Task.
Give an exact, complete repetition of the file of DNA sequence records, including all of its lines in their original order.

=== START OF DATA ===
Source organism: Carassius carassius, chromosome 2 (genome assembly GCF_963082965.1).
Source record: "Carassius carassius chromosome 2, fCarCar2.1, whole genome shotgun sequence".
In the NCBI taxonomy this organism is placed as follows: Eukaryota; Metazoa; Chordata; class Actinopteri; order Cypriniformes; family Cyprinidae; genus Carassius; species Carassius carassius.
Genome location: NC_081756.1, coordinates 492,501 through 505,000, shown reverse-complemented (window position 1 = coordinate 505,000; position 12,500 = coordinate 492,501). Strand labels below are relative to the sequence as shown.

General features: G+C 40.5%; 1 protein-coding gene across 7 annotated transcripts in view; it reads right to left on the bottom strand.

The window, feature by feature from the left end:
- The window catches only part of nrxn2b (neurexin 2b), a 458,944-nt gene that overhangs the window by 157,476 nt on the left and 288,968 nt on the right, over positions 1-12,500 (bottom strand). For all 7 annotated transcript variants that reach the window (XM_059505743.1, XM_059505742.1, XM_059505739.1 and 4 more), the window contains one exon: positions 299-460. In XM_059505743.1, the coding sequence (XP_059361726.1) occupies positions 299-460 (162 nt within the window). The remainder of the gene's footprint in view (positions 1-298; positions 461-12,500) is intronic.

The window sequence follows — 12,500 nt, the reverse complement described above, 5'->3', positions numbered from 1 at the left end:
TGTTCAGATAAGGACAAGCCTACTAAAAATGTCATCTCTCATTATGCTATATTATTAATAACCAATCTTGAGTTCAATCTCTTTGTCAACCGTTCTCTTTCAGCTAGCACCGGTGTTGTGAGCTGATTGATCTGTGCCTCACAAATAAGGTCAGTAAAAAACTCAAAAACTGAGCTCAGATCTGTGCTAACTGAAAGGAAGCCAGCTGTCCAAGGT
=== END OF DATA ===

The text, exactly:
Source organism: Carassius carassius, chromosome 2 (genome assembly GCF_963082965.1).
Source record: "Carassius carassius chromosome 2, fCarCar2.1, whole genome shotgun sequence".
In the NCBI taxonomy this organism is placed as follows: Eukaryota; Metazoa; Chordata; class Actinopteri; order Cypriniformes; family Cyprinidae; genus Carassius; species Carassius carassius.
Genome location: NC_081756.1, coordinates 492,501 through 505,000, shown reverse-complemented (window position 1 = coordinate 505,000; position 12,500 = coordinate 492,501). Strand labels below are relative to the sequence as shown.

General features: G+C 40.5%; 1 protein-coding gene across 7 annotated transcripts in view; it reads right to left on the bottom strand.

The window, feature by feature from the left end:
- The window catches only part of nrxn2b (neurexin 2b), a 458,944-nt gene that overhangs the window by 157,476 nt on the left and 288,968 nt on the right, over positions 1-12,500 (bottom strand). For all 7 annotated transcript variants that reach the window (XM_059505743.1, XM_059505742.1, XM_059505739.1 and 4 more), the window contains one exon: positions 299-460. In XM_059505743.1, the coding sequence (XP_059361726.1) occupies positions 299-460 (162 nt within the window). The remainder of the gene's footprint in view (positions 1-298; positions 461-12,500) is intronic.

The window sequence follows — 12,500 nt, the reverse complement described above, 5'->3', positions numbered from 1 at the left end:
TGTTCAGATAAGGACAAGCCTACTAAAAATGTCATCTCTCATTATGCTATATTATTAATAACCAATCTTGAGTTCAATCTCTTTGTCAACCGTTCTCTTTCAGCTAGCACCGGTGTTGTGAGCTGATTGATCTGTGCCTCACAAATAAGGTCAGTAAAAAACTCAAAAACTGAGCTCAGATCTGTGCTAACTGAAAGGAAGCCAGCTGTCCAAGGT